GLOBAL - Emerging market equities are likely to attract increasing interest from European pension funds in 2012 at a time when the sovereign debt crisis in Europe is still looming, but investors will need to diversify their investments within the emerging markets space, according to Aviva Investors.
Laurence Bensafi, head of emerging market equities, said some emerging markets such as Taiwan paid high dividends, but that there was still an important disparity in terms of interest rates from one market to another.
"The equity investment depends on the cost that will be incurred to pension funds," she said.
"A company can provide a return on equity of 10%, which remains highly attractive only if the cost of equity is as low as 2%.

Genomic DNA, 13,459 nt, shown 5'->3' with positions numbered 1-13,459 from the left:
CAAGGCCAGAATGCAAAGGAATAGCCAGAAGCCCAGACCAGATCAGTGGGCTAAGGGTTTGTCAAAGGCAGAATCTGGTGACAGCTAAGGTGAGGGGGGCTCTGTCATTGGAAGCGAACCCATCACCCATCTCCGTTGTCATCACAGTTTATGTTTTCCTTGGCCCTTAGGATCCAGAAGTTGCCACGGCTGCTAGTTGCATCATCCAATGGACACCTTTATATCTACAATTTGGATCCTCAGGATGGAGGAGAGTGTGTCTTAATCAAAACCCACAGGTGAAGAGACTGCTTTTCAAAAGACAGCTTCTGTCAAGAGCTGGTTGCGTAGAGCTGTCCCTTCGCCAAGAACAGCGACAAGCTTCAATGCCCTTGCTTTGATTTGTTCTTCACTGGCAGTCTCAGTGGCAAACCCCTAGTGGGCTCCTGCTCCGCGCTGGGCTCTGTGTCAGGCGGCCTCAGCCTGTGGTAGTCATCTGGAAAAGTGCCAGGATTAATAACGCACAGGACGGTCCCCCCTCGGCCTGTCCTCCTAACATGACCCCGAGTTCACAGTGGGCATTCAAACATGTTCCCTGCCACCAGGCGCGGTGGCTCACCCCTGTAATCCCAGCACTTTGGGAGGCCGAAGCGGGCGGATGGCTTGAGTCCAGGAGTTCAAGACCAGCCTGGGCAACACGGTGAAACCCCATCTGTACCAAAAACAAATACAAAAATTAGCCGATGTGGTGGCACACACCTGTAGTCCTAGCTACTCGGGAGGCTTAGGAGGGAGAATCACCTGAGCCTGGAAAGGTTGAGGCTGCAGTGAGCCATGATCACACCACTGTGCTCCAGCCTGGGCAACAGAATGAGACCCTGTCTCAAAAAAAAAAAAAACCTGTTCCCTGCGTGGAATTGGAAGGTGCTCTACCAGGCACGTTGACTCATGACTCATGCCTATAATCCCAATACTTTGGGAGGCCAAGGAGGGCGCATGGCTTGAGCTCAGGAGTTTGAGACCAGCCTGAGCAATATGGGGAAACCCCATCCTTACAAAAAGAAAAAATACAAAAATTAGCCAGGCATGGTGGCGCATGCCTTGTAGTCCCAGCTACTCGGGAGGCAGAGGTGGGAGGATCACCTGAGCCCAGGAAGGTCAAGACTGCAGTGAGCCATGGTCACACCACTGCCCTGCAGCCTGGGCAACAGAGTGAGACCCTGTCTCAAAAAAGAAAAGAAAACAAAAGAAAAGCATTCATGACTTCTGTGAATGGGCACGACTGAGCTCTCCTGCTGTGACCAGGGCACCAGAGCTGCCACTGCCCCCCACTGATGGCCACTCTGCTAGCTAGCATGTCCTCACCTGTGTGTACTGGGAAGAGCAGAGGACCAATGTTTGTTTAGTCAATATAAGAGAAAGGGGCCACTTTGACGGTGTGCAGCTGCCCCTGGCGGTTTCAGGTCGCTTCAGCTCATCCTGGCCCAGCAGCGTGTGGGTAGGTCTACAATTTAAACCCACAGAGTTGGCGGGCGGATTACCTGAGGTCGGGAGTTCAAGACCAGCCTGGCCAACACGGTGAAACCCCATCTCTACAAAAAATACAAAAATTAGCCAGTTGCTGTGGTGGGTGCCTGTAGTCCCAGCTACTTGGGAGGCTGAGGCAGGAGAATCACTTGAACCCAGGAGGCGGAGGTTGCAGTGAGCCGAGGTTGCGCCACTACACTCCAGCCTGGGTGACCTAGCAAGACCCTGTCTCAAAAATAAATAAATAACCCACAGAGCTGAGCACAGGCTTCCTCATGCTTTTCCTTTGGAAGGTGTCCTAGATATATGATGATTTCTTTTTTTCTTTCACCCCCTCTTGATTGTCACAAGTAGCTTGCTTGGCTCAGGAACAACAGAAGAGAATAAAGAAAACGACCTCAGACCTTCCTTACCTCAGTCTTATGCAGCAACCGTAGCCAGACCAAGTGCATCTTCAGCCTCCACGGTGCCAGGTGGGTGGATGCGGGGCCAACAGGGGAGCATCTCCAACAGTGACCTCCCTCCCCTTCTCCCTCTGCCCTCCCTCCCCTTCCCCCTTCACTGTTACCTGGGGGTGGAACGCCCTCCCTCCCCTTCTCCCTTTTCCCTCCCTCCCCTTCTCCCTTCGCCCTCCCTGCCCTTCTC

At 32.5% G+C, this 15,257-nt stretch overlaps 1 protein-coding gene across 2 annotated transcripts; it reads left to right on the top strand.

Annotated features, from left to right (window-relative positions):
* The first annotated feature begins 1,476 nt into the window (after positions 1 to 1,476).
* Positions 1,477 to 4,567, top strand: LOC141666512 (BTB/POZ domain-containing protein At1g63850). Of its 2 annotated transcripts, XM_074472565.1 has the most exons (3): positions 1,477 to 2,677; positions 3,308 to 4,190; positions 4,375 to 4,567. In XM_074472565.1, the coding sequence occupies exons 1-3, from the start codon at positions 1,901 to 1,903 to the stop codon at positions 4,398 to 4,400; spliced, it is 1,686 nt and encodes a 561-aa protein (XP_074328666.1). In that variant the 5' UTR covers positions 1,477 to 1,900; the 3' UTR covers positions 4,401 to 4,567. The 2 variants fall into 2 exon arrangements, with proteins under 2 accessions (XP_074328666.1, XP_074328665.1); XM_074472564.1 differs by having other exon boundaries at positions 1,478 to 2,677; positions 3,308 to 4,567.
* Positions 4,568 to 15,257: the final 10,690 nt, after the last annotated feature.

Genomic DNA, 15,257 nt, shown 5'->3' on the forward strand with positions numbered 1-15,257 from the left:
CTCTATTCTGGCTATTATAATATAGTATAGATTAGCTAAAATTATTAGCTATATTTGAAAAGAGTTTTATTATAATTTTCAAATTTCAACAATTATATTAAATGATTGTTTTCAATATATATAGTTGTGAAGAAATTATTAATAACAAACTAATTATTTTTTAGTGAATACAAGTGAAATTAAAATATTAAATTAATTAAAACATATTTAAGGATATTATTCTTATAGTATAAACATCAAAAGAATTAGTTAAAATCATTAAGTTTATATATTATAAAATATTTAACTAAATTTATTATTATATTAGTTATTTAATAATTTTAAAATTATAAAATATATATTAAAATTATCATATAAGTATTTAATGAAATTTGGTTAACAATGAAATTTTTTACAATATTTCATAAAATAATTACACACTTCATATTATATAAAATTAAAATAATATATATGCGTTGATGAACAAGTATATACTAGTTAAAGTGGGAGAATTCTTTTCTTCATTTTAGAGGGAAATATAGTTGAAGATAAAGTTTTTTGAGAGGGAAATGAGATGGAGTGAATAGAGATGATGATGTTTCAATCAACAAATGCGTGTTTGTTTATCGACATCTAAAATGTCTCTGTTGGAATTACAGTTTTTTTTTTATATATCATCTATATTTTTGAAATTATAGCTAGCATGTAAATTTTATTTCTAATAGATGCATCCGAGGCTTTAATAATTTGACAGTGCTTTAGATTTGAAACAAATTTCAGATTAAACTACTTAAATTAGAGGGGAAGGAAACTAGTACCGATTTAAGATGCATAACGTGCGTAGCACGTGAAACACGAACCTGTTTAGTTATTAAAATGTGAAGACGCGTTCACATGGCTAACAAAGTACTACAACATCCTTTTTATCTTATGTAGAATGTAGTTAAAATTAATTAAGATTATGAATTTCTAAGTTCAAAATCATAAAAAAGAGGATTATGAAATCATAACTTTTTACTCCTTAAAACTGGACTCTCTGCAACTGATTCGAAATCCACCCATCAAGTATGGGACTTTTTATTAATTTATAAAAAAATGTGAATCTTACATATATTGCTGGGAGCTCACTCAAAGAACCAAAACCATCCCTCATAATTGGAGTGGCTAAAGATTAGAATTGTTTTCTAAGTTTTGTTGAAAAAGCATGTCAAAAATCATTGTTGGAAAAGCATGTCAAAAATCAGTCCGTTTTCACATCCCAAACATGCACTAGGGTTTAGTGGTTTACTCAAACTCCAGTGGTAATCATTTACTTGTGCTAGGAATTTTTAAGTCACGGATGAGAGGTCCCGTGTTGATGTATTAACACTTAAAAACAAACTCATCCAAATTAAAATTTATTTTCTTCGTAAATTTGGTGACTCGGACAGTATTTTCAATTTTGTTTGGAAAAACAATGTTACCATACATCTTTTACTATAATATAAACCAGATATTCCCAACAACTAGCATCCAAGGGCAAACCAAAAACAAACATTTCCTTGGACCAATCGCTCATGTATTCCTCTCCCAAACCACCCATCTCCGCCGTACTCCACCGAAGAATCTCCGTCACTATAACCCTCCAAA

"However, some countries still impose high interest rates, with the cost on equities going up to 15% in some cases."
As a result, Bensafi said pension funds would do well to invest in equities as well as bonds.
"In the past, investing in emerging markets was only a question of taking exposure for pension funds," she said.
"But, this asset class has matured significantly over the last five years, and the set choice is now broader.
"Investing in emerging market bonds will help investors to lower the level of volatility within their portfolio."
Earlier this year, IPE reported that adding bonds to an emerging market portfolio clearly improved the Sharpe ratio.
Since 1994, EM equities returned 5.3% annualised with volatility of almost 25%, while a 50/50 portfolio rebalanced biannually returned 9% with volatility of 17%.
Bensafi said that the opportunity set in emerging markets would expend rapidly both on the fixed income and equity sides.
She also said she saw good potential in India, where the regulatory regime was "still unstable but likely to change over the next few years", providing a high-risk premium for investors.